Undoing The Doing And Undoing The Rebuff
Life is full of lessons to be learned.
Did you ever think you were doing something worthwhile to help others, and then found your efforts held of little value? It can sometimes leave a lasting lesson.
My wife had two such experiences she has long since forgotten, and why I am hanging onto the memory of them I will leave to you to consider:
She had a catering and sewing business in Falls Church, Virginia called “Stitch ‘n’ Thyme” and in the course of that business she had a sewing client who brought a piece of fine material to have a specific dress tailored for her from the material. After carefully defining the end result and having both a first and a final fitting, the dress was ready to be picked up, only to have the client proclaim that the material had been “ruined” and she didn’t want to pay! She was told there would be no charge for the hours of invested work. She took the dress and that was supposedly the end of it, until several months later my wife happened to be in Pennsylvania at a formal banquet related to her new work with refugees as a field worker for the International Rescue Committee. The “Stitch ‘n’ Thyme client also attended the banquet wearing the very same, dress , without any alterations, which Manolie and one of her employees had hand sewn for her! She looked, and apparently felt, splendid in the “ruined” material and dress.
The second experience occurred after we moved to Utah. [Keep in mind that while still in Falls Church Manolie’s “Stitch ’n’ Thyme" had catered sit down Italian wedding receptions to the praise of knowledgeable Italian families and diplomats in the Georgetown section of the District of Columbia.] In Utah at a church supper she was laying lasagna strips for the featured dish of the evening and a woman seeing Manolie, an Asian, laying lasagna strips, abruptly took her by the arm saying “You probably don’t know much about laying lasagna strips. Your help is needed over here doing the dishes.” Manolie did a good job of that, too.
I will add a similar experience of my own. My Dad always had a fine vegetable garden. One day I saw him weeding between rows of corn, so I grabbed another hoe and worked weeding other rows until we met in the middle of the corn patch. Dad thanked me and I watched as he continued to weed the very rows I had just capably weeded in an effort to help him! I understood that it was an act of “possession” of Dad staking his claim that the whole garden was his own, but it caused me to decide that I was perfectly willing that it should be. Later, in his late 80’s, “his garden” needed weeding which would have been difficult for him to keep up with. I was home for a short visit and unbidden I took a hoe and weeded the whole garden in a relatively short period. Dad thanked me with these words: “You did a fine job. It would have taken me hours to do what your just did.” It was finally okay for me to share some labors helping in “his garden.”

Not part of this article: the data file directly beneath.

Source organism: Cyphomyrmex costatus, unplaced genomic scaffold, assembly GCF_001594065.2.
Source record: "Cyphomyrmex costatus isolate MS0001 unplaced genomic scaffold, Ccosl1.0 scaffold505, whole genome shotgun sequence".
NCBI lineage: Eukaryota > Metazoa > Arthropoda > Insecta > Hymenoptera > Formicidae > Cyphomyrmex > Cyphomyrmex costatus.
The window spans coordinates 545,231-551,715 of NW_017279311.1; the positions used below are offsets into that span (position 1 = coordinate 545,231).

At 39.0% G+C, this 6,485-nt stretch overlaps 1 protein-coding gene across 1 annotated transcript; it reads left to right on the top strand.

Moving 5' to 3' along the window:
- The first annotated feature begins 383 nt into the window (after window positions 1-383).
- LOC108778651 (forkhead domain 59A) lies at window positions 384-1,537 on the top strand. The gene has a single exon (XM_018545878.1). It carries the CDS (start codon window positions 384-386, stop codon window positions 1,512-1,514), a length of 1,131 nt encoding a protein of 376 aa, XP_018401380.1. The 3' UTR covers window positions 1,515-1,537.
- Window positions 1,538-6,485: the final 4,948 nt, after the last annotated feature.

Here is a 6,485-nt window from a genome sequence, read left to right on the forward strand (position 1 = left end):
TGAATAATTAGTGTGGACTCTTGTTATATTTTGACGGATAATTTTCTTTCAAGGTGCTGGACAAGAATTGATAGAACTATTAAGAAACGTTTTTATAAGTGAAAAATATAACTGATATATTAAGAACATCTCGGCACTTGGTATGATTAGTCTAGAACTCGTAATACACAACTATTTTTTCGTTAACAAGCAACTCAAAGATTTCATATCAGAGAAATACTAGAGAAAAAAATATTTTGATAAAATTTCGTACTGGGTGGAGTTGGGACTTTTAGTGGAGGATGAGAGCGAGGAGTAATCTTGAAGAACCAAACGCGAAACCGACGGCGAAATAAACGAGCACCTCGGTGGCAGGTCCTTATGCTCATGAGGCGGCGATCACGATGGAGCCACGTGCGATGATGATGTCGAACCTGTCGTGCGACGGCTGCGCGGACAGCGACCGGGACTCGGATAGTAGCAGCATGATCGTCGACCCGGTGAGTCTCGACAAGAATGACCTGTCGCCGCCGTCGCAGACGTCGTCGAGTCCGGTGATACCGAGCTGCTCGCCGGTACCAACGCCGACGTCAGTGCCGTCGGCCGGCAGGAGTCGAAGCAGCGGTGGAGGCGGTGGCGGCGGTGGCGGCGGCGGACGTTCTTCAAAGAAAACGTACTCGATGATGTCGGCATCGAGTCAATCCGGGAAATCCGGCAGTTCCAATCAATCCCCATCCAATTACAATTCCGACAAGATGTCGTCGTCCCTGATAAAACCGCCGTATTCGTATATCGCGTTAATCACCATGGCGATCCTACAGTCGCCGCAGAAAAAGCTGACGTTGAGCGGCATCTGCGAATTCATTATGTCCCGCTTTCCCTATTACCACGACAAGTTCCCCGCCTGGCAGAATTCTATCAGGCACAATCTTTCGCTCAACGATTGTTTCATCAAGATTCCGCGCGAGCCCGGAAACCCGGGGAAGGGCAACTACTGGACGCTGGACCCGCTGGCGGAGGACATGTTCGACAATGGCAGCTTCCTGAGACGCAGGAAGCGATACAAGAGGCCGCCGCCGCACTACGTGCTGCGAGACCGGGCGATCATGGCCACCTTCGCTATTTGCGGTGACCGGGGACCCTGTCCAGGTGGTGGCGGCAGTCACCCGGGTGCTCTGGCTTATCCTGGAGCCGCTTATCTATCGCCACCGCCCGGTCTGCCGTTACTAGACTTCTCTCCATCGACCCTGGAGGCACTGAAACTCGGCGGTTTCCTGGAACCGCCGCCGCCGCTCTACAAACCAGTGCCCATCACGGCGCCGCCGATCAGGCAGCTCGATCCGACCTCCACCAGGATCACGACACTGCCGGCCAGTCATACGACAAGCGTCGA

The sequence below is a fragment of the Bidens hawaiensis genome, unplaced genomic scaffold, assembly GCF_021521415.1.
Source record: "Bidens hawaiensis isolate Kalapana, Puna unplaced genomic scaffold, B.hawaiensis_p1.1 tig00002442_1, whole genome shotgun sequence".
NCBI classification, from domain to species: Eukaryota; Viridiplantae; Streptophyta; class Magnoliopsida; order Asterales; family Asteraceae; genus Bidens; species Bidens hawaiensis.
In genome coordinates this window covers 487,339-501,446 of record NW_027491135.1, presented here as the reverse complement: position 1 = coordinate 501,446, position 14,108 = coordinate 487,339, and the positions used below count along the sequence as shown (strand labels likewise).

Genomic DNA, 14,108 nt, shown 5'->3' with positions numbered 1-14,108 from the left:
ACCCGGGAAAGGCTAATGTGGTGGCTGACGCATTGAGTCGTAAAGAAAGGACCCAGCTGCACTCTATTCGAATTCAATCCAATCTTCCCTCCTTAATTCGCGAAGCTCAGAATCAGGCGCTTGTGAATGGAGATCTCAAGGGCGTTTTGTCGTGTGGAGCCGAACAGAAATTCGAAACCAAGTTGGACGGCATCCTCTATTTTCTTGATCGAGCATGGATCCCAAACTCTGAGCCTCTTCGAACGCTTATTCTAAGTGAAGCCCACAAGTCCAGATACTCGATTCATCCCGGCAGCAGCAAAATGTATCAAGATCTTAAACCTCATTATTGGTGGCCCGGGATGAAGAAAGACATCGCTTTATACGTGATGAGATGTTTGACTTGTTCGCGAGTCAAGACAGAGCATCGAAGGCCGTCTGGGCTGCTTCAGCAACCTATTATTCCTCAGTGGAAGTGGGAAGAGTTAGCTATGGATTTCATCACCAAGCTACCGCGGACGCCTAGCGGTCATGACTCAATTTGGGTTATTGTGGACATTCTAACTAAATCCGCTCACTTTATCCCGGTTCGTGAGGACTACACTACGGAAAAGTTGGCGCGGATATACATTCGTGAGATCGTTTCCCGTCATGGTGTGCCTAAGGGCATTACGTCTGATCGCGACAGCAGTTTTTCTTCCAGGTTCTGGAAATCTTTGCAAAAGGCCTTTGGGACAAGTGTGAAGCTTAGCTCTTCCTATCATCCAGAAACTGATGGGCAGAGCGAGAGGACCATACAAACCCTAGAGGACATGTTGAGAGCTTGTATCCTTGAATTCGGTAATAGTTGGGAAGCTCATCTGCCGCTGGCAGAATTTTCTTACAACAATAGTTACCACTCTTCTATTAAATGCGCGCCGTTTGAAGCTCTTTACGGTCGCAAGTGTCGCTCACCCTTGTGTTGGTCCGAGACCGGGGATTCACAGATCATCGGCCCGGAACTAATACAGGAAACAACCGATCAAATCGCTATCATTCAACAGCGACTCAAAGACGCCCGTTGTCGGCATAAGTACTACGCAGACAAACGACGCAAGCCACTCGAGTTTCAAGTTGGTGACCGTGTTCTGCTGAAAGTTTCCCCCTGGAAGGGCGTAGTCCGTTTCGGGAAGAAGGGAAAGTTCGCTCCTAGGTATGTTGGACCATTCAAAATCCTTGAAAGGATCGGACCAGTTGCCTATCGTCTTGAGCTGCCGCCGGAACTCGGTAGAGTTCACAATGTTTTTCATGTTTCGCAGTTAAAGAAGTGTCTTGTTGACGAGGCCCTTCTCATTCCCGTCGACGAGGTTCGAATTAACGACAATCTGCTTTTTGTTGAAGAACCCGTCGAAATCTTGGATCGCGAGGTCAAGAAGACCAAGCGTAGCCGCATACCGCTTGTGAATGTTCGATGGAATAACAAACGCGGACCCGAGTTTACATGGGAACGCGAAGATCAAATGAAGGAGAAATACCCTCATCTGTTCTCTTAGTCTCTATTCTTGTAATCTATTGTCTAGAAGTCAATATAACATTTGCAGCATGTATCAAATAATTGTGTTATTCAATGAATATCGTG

No one likes to have good efforts, well intended, rebuffed for any reason, valid or not. And, as hard as it is, we need to chalk those occasions up to “life” and not let them affect our own view of the individual or the world…as hard as those occasions may be to dismiss and move on from. They may be there for our learning and experience, for we will be called on later perhaps to forgive much more serious offenses.
© 2012 Demas W. Jasper All rights reserved.
Weeding made easy....
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